Getting grounded again.
It always takes some time to get grounded when I move from Naples in the winter to MN in the summer. I have made this trip back and forth for nearly 30 years, which actually means about 60 trips. Egads! But Joe and I consider ourselves extremely lucky that we have great friends in both places and don’t feel ready to give up the richness of the experience both locations allow us.However, age is catching up with us and we’ll not be able to do this forever.
It’s all about community, of course. And for us, that community revolves around 12 step groups. Recovery is central to our lives, and any place “I land,” can feel like home pretty quickly. For that I will be forever grateful. I was at my Monday morning AA just a few hours ago and looked around the circle and felt that inner thrill of connection that we all understand without even having to say it.
I don’t know about you but I surely didn’t know what was in store for me in 1974 when I walked into my first Al-Anon meeting at the Unitarian Church in Minneapolis. Nor did I know the additional blessings that would come my way when I went to my first AA meeting on May 24, 1976. I picked up my 42 year chip a week ago and know that I’d not be alive to write this post had I not continued the journey I began on that day. Some who began it with me didn’t choose to stay on the journey and passed on.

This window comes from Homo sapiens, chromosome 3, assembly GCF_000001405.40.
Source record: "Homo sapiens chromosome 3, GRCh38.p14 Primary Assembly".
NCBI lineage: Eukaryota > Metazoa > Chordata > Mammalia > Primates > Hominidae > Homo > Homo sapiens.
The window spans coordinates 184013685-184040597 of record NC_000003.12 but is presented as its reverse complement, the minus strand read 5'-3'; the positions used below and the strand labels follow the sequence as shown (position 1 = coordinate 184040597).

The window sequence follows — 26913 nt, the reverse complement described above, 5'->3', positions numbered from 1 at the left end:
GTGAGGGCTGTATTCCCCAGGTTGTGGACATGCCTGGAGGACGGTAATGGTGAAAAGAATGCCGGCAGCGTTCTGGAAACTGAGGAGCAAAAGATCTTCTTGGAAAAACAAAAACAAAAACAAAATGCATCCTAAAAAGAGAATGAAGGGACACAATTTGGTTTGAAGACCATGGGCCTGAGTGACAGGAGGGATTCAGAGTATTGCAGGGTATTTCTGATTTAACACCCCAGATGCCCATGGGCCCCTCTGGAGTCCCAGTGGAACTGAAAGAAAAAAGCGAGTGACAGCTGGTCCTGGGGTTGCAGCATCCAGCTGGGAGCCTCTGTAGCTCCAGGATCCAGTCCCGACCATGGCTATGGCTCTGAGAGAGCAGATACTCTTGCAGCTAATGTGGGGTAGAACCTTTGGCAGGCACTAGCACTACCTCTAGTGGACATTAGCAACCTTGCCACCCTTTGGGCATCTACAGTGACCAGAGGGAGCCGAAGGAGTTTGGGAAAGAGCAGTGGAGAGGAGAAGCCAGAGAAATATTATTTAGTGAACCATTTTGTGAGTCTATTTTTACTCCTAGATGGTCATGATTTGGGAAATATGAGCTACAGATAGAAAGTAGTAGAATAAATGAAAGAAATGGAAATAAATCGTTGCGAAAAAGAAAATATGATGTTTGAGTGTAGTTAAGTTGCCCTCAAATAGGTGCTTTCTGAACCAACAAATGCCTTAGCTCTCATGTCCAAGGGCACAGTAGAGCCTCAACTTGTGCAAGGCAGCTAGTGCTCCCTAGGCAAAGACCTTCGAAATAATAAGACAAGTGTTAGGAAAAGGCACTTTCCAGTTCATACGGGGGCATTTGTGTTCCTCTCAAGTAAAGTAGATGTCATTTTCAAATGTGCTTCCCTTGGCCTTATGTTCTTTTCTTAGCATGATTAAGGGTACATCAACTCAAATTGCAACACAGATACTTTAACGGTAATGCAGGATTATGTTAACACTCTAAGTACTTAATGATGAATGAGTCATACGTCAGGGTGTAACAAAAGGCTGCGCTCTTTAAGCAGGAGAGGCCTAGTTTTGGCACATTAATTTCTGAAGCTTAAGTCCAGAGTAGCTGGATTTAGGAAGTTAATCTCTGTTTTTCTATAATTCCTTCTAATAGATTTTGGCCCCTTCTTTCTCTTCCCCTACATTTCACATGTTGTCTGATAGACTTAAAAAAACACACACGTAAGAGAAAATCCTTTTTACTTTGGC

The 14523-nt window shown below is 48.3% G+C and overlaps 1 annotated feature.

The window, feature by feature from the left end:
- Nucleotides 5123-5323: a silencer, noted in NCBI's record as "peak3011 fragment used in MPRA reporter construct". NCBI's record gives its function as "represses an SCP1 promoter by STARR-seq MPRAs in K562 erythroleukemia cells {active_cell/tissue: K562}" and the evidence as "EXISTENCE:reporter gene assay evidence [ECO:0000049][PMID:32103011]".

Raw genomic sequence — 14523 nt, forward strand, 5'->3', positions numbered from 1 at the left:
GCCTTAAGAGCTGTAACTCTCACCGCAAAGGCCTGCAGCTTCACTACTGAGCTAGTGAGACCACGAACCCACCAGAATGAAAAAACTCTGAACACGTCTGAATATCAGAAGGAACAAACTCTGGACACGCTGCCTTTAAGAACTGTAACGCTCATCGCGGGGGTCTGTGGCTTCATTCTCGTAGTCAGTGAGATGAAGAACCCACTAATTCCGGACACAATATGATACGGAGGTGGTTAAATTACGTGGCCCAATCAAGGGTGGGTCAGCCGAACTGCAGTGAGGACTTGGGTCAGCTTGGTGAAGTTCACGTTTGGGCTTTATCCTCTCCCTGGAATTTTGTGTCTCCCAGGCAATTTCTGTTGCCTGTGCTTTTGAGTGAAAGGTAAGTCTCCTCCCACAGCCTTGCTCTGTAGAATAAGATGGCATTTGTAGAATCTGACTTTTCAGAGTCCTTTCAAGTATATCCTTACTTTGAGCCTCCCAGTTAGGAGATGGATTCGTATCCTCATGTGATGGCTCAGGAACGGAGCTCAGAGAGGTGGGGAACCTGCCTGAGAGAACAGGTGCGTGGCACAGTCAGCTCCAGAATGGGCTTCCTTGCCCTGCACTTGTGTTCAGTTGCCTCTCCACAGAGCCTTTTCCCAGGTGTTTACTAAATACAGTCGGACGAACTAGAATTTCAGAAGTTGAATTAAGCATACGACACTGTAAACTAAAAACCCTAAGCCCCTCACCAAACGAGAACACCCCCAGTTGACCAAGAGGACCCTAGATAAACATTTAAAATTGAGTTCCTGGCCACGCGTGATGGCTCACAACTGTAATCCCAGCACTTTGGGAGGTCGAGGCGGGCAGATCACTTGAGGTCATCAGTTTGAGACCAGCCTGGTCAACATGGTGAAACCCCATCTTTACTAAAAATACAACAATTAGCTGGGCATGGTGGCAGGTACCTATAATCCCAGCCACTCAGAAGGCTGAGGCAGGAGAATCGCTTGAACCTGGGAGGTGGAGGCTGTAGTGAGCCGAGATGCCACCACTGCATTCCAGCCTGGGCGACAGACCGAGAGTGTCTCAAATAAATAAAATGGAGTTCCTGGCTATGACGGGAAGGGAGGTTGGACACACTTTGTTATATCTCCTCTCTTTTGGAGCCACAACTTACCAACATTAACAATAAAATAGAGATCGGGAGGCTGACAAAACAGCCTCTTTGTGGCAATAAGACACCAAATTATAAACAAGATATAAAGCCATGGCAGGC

Meetings are what keep me grounded wherever I am. I would have to say my commitment to writing grounds me too, and I have begun another book which gives me a pleasure every time I sit down to work. I simply love the act of writing. For me, it’s that time I feel truly connected to the Presence of an Inner Voice who soothes me as well as guides every thought I share with the eventual reader.
I have never doubted that writing was somehow what I was called to do from my first joyful experience with it when I was getting my Ph.D. I was definitely not surrounded by students who loved writing as much as I did. Most of them actually dreaded the papers that were required of us in every class. They fed my soul and never troubled me. When a friend asked asked over dinner what I wanted to do following graduation, I quickly said, “Write.” At that time I wasn’t sure just how it was to come about but God did the rest. My part was to trust and listen. I am still listening.
I believe we all have a special calling and I believe that if we are willing to listen God will show the way.